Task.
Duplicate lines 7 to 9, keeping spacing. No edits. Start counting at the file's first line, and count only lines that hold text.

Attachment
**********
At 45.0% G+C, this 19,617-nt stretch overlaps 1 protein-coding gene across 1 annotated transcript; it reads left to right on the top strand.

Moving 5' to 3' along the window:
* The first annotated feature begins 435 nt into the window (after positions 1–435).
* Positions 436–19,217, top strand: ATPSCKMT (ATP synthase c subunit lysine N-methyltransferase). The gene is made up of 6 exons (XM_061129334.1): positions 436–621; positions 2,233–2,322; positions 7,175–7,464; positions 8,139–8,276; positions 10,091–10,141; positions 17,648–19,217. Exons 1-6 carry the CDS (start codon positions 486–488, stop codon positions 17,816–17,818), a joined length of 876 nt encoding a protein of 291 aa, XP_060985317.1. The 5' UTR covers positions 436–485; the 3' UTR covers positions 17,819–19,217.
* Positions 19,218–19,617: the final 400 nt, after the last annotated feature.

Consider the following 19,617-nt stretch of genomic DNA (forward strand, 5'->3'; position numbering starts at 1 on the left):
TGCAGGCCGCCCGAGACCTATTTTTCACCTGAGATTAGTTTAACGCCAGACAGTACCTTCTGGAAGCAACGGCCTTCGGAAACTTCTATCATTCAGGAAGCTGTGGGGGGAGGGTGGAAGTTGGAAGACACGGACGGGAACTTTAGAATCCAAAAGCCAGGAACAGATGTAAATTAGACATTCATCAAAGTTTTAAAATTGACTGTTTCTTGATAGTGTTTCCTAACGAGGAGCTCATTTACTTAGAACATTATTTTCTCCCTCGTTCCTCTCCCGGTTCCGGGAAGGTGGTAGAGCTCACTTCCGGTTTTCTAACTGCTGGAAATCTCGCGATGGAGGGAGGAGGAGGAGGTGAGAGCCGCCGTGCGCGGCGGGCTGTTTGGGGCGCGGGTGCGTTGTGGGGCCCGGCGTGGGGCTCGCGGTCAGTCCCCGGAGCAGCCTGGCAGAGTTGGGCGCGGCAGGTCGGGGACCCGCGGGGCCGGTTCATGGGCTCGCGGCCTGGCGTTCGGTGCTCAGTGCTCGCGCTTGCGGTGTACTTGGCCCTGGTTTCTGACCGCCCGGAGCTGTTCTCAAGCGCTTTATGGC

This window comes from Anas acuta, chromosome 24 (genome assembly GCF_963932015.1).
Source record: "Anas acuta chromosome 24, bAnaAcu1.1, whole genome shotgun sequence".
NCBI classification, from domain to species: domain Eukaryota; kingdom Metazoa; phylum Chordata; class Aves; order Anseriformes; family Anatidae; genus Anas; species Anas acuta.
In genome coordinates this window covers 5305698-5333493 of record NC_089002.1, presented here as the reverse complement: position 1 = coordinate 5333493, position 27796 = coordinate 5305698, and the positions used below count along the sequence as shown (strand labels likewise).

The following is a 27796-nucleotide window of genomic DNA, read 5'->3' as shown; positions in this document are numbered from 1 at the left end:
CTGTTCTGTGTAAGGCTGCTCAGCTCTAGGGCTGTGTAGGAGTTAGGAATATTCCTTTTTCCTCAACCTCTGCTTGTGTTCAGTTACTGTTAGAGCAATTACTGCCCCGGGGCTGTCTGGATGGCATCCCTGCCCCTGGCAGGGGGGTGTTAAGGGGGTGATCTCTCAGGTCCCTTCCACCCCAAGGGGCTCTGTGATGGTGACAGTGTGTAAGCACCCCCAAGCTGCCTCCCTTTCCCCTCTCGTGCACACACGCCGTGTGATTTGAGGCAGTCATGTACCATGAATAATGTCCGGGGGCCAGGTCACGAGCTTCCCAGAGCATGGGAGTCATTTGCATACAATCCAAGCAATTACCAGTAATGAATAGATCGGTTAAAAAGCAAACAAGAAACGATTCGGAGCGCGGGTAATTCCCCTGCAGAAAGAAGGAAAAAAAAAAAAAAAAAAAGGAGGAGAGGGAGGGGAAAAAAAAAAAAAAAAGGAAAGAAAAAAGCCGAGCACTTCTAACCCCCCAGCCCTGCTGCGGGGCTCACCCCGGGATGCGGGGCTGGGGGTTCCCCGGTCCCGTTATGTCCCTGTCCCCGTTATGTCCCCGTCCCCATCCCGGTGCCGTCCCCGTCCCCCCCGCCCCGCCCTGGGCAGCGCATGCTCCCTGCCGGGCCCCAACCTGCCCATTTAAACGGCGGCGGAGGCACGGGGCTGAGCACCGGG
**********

TGCAGGCCGCCCGAGACCTATTTTTCACCTGAGATTAGTTTAACGCCAGACAGTACCTTCTGGAAGCAACGGCCTTCGGAAACTTCTATCATTCAGGAAGCTGTGGGGGGAGGGTGGAAGTTGGAAGACACGGACGGGAACTTTAGAATCCAAAAGCCAGGAACAGATGTAAATTAGACATTCATCAAAGTTTTAAAATTGACTGTTTCTTGATAGTGTTTCCTAACGAGGAGCTCATTTACTTAGAACATTATTTTCTCCCTCGTTCCTCTCCCGGTTCCGGGAAGGTGGTAGAGCTCACTTCCGGTTTTCTAACTGCTGGAAATCTCGCGATGGAGGGAGGAGGAGGAGGTGAGAGCCGCCGTGCGCGGCGGGCTGTTTGGGGCGCGGGTGCGTTGTGGGGCCCGGCGTGGGGCTCGCGGTCAGTCCCCGGAGCAGCCTGGCAGAGTTGGGCGCGGCAGGTCGGGGACCCGCGGGGCCGGTTCATGGGCTCGCGGCCTGGCGTTCGGTGCTCAGTGCTCGCGCTTGCGGTGTACTTGGCCCTGGTTTCTGACCGCCCGGAGCTGTTCTCAAGCGCTTTATGGC

This window comes from Anas acuta, chromosome 24 (genome assembly GCF_963932015.1).
Source record: "Anas acuta chromosome 24, bAnaAcu1.1, whole genome shotgun sequence".